TALLAHASSEE, Fla., June 12, 2012 /PRNewswire/ -- Everyday, pharmacists all over the country serve an intermediary role between the physician and the patient. These professionals have a deep understanding of medication, their interactions and are qualified to provide medical advice to patients. Despite these qualifications, American pharmacists are limited to what medications they can provide to ailing patients. A recent article in Forbes explores the efforts to reduce such limitations. While pharmacists, such as Terry Yon, believe that the allowance for pharmacies to provide more routine medication would improve health and economic factors for patients. Many medical practitioners are against this proposed change, as they feel it would put patients in danger and ruin the traditional patient-physician relationship.
The article was prompted by a recent proposal to the FDA that called for creation of a third class of drug categorization. This class would refer to specific "nonprescription use" medication that a pharmacist would be allowed to distribute to customers. As stated in the Federal Release, "some drug products that would otherwise require a prescription could be approved as nonprescription drug products with some type of pharmacist intervention as their condition of safe use." The article's author feels that it would be justified to allow a pharmacist to provide inhalers to asthmatic individuals or Epipens to distressed patients facing immediate allergic reactions.
Terry Yon believes that registered pharmacists should be allowed to distribute a wider array of medication following proper guidelines and protocol. This practice would not be unlike what advanced registered nurse practitioners already provide. Yon explains, "Florida currently allows pharmacists to dispense certain prescriptions drugs by formulary now. Pharmacists can also administer injections, and to my knowledge there have been no negative effects."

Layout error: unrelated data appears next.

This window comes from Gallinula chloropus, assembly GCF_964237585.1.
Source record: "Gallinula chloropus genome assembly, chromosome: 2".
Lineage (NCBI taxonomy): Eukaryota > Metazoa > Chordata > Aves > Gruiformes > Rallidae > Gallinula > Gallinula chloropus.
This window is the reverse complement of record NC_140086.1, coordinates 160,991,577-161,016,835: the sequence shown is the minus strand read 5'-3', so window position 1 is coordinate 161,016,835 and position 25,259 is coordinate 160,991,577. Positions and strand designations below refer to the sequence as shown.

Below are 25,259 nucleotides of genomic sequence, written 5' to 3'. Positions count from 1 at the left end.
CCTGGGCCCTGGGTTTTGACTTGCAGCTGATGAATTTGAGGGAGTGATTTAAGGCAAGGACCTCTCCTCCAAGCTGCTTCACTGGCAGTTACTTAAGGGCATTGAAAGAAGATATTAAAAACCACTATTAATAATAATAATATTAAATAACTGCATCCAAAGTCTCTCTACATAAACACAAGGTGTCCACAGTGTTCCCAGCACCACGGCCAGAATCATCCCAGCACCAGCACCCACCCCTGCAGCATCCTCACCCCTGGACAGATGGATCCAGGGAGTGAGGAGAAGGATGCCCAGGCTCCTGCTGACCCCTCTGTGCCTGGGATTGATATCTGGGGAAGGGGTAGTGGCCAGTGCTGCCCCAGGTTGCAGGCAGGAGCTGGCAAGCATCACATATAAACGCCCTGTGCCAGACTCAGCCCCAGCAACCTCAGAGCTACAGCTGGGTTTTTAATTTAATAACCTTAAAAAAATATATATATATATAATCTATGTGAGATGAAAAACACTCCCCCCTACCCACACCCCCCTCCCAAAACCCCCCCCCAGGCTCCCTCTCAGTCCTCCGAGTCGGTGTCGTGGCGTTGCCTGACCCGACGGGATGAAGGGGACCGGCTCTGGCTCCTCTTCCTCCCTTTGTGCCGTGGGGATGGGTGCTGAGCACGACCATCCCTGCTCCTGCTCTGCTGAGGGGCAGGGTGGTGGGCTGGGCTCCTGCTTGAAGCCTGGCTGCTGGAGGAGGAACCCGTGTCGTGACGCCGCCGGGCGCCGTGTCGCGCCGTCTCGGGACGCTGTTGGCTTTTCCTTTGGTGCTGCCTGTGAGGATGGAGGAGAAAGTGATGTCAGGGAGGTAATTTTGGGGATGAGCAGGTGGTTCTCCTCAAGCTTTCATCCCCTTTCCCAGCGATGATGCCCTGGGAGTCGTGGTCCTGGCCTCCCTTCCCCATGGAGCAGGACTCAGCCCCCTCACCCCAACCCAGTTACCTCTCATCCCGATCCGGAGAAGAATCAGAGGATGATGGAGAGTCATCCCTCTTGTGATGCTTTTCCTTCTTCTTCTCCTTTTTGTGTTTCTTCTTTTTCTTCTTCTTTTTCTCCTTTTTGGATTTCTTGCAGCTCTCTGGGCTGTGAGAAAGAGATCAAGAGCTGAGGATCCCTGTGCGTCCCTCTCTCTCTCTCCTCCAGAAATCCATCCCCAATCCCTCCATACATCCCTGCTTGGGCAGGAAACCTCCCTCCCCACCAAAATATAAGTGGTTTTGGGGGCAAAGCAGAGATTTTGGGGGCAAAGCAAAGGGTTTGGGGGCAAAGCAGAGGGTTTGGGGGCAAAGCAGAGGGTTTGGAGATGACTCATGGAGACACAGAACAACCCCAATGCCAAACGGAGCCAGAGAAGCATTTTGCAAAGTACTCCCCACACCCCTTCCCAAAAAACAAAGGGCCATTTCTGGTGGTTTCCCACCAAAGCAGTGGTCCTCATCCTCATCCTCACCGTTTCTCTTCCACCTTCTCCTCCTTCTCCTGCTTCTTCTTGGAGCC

According to Yon wider opportunity to get proper medication from your pharmacist will help financially troubled individuals seek care when they cannot afford multiple doctors visits. In fact, minute clinics have started to emerge all across America in large and local pharmacies; patients can come to these places for quick diagnosis or common, low-end medical problems for an affordable and convenient solution.
For Yon, and those who support the transition, pharmacists can supply a lot more than just medication. These professionals have a vast medical knowledge that touches on many different conditions. Yon states, "Pharmacists can treat certain skin conditions, various levels of pain, high cholesterol, asthma, ear aches and many other conditions." If physicians are willing to stop trying to claim territory over patients, many believe that a greater responsibility for pharmacists will allow more people to get proper medical treatment that they would not otherwise receive.
As owner of TYA Pharmaceuticals, Terry Yon provides manufactured, packaged medications to large institutions. Through attention to detail and heavy focus on client needs, Terry Yon has grown his company into a top pharmaceutical organization in the state of Florida. Terry Yon and his staff at TYA Pharmaceuticals have provided services to groups all over the United States and has maintained a dedication to provide the best in customer case in addition to quality medical products.
|SOURCE TYA Pharmaceuticals|
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